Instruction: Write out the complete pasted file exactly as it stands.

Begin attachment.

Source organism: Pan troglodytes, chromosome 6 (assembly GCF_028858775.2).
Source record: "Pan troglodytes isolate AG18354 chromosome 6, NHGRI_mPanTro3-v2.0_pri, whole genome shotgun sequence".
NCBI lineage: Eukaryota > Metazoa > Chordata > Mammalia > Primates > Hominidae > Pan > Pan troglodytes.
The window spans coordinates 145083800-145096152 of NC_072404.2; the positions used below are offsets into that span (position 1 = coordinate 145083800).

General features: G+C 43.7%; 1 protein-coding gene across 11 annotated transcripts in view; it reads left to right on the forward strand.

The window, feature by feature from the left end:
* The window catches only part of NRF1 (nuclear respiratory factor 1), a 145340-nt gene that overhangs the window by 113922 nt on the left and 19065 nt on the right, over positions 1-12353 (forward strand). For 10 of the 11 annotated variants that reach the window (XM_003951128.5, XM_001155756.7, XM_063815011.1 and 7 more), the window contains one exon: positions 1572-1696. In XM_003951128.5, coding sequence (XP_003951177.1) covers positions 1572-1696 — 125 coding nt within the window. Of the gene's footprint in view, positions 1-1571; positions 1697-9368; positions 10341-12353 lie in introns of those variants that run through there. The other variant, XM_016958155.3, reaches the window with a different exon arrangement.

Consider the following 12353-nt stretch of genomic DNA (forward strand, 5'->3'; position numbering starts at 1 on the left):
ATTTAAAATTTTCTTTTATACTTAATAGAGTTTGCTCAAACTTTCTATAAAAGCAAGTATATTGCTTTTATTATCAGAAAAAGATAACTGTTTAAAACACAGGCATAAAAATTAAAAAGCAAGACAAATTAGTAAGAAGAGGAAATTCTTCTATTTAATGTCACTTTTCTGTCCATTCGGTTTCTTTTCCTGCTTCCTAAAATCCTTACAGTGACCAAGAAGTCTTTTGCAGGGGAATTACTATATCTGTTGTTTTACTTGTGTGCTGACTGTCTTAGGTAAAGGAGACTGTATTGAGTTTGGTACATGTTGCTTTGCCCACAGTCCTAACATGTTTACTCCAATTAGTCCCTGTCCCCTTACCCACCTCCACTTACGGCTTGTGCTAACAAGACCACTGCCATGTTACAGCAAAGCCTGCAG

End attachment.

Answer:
Source organism: Pan troglodytes, chromosome 6 (assembly GCF_028858775.2).
Source record: "Pan troglodytes isolate AG18354 chromosome 6, NHGRI_mPanTro3-v2.0_pri, whole genome shotgun sequence".
NCBI lineage: Eukaryota > Metazoa > Chordata > Mammalia > Primates > Hominidae > Pan > Pan troglodytes.
The window spans coordinates 145083800-145096152 of NC_072404.2; the positions used below are offsets into that span (position 1 = coordinate 145083800).

General features: G+C 43.7%; 1 protein-coding gene across 11 annotated transcripts in view; it reads left to right on the forward strand.

The window, feature by feature from the left end:
* The window catches only part of NRF1 (nuclear respiratory factor 1), a 145340-nt gene that overhangs the window by 113922 nt on the left and 19065 nt on the right, over positions 1-12353 (forward strand). For 10 of the 11 annotated variants that reach the window (XM_003951128.5, XM_001155756.7, XM_063815011.1 and 7 more), the window contains one exon: positions 1572-1696. In XM_003951128.5, coding sequence (XP_003951177.1) covers positions 1572-1696 — 125 coding nt within the window. Of the gene's footprint in view, positions 1-1571; positions 1697-9368; positions 10341-12353 lie in introns of those variants that run through there. The other variant, XM_016958155.3, reaches the window with a different exon arrangement.

Consider the following 12353-nt stretch of genomic DNA (forward strand, 5'->3'; position numbering starts at 1 on the left):
ATTTAAAATTTTCTTTTATACTTAATAGAGTTTGCTCAAACTTTCTATAAAAGCAAGTATATTGCTTTTATTATCAGAAAAAGATAACTGTTTAAAACACAGGCATAAAAATTAAAAAGCAAGACAAATTAGTAAGAAGAGGAAATTCTTCTATTTAATGTCACTTTTCTGTCCATTCGGTTTCTTTTCCTGCTTCCTAAAATCCTTACAGTGACCAAGAAGTCTTTTGCAGGGGAATTACTATATCTGTTGTTTTACTTGTGTGCTGACTGTCTTAGGTAAAGGAGACTGTATTGAGTTTGGTACATGTTGCTTTGCCCACAGTCCTAACATGTTTACTCCAATTAGTCCCTGTCCCCTTACCCACCTCCACTTACGGCTTGTGCTAACAAGACCACTGCCATGTTACAGCAAAGCCTGCAG